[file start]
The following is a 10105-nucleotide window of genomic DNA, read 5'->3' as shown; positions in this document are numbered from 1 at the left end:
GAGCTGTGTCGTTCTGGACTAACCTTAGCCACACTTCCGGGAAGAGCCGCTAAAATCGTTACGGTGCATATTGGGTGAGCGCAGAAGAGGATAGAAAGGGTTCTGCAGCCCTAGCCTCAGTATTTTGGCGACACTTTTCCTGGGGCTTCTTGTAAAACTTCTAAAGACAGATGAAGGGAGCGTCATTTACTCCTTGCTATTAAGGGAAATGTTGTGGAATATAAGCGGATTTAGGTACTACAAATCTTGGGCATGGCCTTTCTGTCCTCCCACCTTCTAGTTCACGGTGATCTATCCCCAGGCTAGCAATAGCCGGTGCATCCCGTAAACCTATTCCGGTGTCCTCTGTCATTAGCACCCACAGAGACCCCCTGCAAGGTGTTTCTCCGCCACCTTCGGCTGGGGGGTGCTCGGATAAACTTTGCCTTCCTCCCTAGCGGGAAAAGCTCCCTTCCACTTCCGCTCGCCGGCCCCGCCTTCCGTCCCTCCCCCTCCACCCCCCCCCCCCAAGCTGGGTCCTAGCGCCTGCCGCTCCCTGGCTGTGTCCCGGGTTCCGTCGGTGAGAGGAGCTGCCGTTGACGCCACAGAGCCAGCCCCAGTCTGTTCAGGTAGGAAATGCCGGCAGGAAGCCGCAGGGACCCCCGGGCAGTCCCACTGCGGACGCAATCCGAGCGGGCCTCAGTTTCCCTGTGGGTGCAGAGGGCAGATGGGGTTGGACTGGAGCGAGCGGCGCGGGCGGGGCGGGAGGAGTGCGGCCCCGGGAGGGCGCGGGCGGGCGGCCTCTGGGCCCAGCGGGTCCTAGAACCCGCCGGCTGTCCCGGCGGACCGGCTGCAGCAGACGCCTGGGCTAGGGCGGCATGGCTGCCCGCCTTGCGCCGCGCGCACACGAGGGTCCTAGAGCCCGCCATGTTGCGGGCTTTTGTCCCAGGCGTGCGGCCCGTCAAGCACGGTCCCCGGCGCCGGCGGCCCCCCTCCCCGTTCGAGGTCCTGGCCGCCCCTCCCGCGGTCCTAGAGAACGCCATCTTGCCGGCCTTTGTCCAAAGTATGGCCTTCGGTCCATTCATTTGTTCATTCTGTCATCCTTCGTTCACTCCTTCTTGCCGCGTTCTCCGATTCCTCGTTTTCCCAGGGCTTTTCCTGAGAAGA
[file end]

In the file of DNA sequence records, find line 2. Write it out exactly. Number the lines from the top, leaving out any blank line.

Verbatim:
GAGCTGTGTCGTTCTGGACTAACCTTAGCCACACTTCCGGGAAGAGCCGCTAAAATCGTTACGGTGCATATTGGGTGAGCGCAGAAGAGGATAGAAAGGGTTCTGCAGCCCTAGCCTCAGTATTTTGGCGACACTTTTCCTGGGGCTTCTTGTAAAACTTCTAAAGACAGATGAAGGGAGCGTCATTTACTCCTTGCTATTAAGGGAAATGTTGTGGAATATAAGCGGATTTAGGTACTACAAATCTTGGGCATGGCCTTTCTGTCCTCCCACCTTCTAGTTCACGGTGATCTATCCCCAGGCTAGCAATAGCCGGTGCATCCCGTAAACCTATTCCGGTGTCCTCTGTCATTAGCACCCACAGAGACCCCCTGCAAGGTGTTTCTCCGCCACCTTCGGCTGGGGGGTGCTCGGATAAACTTTGCCTTCCTCCCTAGCGGGAAAAGCTCCCTTCCACTTCCGCTCGCCGGCCCCGCCTTCCGTCCCTCCCCCTCCACCCCCCCCCCCCAAGCTGGGTCCTAGCGCCTGCCGCTCCCTGGCTGTGTCCCGGGTTCCGTCGGTGAGAGGAGCTGCCGTTGACGCCACAGAGCCAGCCCCAGTCTGTTCAGGTAGGAAATGCCGGCAGGAAGCCGCAGGGACCCCCGGGCAGTCCCACTGCGGACGCAATCCGAGCGGGCCTCAGTTTCCCTGTGGGTGCAGAGGGCAGATGGGGTTGGACTGGAGCGAGCGGCGCGGGCGGGGCGGGAGGAGTGCGGCCCCGGGAGGGCGCGGGCGGGCGGCCTCTGGGCCCAGCGGGTCCTAGAACCCGCCGGCTGTCCCGGCGGACCGGCTGCAGCAGACGCCTGGGCTAGGGCGGCATGGCTGCCCGCCTTGCGCCGCGCGCACACGAGGGTCCTAGAGCCCGCCATGTTGCGGGCTTTTGTCCCAGGCGTGCGGCCCGTCAAGCACGGTCCCCGGCGCCGGCGGCCCCCCTCCCCGTTCGAGGTCCTGGCCGCCCCTCCCGCGGTCCTAGAGAACGCCATCTTGCCGGCCTTTGTCCAAAGTATGGCCTTCGGTCCATTCATTTGTTCATTCTGTCATCCTTCGTTCACTCCTTCTTGCCGCGTTCTCCGATTCCTCGTTTTCCCAGGGCTTTTCCTGAGAAGA